Frederic King Conover III '80

Doctor of Letters

Frederic King Conover III, you are known to us, to your family and friends, as Ted. Among Mexican migrant workers you were called Teodoro; as a corrections officer in New York State's notorious Sing Sing prison your superiors just barked "Conover!" This ability to permeate boundaries forms the core of your life's work. Combining a genuine interest in the complexities of human experience with honest, precise and elegant prose, you have become one of the nation's most incisive and recognized writers of nonfiction.

An anthropology major at Amherst, class of 1980, you planted the seeds of your first book, Rolling Nowhere, by riding America's rails as a hobo and writing a senior thesis based on your experiences. To write Coyotes, you criss-crossed North America with Mexican workers in search of jobs. Shifting your acute lens to the elite and wealthy, you became a newspaper reporter and cab driver in Aspen, Colorado, and published Whiteout. Your most recent and highly-acclaimed book, Newjack: Guarding Sing Sing, won the National Book Critics Circle Award for general nonfiction in 2001; it was also a nominated finalist for the Pulitzer Prize.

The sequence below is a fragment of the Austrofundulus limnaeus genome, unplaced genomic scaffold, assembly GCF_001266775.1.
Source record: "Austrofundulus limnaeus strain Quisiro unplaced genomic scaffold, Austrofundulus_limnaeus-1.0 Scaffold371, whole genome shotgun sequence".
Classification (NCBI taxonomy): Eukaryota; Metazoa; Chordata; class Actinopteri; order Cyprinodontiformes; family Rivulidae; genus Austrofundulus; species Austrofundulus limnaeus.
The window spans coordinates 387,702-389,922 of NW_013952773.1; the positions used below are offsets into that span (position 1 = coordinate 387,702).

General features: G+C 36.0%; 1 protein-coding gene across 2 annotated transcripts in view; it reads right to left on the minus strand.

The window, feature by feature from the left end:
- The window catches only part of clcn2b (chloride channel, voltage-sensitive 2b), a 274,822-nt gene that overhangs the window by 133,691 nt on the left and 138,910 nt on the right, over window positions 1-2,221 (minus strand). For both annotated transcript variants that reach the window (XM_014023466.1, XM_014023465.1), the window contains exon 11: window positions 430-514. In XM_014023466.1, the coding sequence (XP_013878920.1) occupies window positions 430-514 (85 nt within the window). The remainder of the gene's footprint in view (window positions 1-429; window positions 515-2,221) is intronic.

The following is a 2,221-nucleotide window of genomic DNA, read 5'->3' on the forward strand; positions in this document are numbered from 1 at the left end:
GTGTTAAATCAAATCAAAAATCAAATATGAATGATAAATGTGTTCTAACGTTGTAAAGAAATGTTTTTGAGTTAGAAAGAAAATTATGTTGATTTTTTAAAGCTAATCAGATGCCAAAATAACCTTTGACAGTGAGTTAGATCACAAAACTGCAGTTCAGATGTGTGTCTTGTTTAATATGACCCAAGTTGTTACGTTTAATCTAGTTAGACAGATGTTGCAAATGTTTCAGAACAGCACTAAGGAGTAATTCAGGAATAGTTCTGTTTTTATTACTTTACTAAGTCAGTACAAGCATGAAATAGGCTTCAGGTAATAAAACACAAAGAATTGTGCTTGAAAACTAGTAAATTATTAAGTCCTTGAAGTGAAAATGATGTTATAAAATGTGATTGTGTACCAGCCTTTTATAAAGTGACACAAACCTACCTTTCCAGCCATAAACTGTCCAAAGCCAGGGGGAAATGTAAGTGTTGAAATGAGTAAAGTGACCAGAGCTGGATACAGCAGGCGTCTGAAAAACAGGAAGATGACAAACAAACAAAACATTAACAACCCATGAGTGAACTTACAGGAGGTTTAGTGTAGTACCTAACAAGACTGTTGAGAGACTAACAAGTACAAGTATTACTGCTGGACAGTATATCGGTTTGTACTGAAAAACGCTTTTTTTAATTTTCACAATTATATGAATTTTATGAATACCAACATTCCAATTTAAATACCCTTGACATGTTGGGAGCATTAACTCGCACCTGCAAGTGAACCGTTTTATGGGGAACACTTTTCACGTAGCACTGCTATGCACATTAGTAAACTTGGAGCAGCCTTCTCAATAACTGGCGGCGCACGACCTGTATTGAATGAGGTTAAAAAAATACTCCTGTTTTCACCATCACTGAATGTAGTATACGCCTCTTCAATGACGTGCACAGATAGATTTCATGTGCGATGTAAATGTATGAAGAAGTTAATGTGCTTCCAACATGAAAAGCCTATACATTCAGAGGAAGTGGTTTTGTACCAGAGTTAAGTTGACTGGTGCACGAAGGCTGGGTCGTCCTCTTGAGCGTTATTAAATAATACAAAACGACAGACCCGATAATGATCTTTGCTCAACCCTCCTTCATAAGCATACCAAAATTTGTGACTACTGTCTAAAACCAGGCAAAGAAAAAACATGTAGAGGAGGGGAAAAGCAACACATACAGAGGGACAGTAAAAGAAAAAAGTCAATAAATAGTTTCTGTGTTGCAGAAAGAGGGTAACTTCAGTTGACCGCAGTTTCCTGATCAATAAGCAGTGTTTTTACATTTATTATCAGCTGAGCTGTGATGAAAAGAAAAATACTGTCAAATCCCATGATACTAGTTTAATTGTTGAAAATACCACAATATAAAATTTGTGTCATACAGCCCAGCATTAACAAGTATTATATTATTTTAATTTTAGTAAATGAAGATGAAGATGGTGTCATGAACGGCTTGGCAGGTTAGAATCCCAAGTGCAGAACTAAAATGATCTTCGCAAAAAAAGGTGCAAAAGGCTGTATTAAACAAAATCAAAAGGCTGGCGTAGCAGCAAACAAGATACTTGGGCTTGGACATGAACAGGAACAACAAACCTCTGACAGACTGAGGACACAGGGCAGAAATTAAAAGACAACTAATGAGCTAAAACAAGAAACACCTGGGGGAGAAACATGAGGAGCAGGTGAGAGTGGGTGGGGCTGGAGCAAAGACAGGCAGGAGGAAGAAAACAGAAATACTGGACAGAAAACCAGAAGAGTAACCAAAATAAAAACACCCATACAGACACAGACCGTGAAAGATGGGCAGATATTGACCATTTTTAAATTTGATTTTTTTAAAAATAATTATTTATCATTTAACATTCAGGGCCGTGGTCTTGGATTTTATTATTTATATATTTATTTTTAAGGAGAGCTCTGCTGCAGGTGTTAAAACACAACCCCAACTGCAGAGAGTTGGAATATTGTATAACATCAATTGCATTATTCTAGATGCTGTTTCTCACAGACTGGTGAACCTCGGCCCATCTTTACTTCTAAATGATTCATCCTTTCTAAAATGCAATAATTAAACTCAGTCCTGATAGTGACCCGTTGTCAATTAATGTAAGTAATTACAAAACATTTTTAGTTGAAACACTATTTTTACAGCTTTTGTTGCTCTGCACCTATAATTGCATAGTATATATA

To write Newjack, you did the unthinkable: You became a prison employee and worked the cells like the rest of the guards. This book is a full narrative, carrying the weight and the insight that can only come from knowing the gritty details first-hand.

You tease out the differences between perception and reality. This is a journalist's finest impulse. An anthropological, immersion journalist. A narrative anthropologist. A writer. A worker. You are all these things, somehow, amazingly, wrapped into one mind and one craft. Congratulations and thank you, Ted. We are proud this morning to present you with your second Amherst degree.

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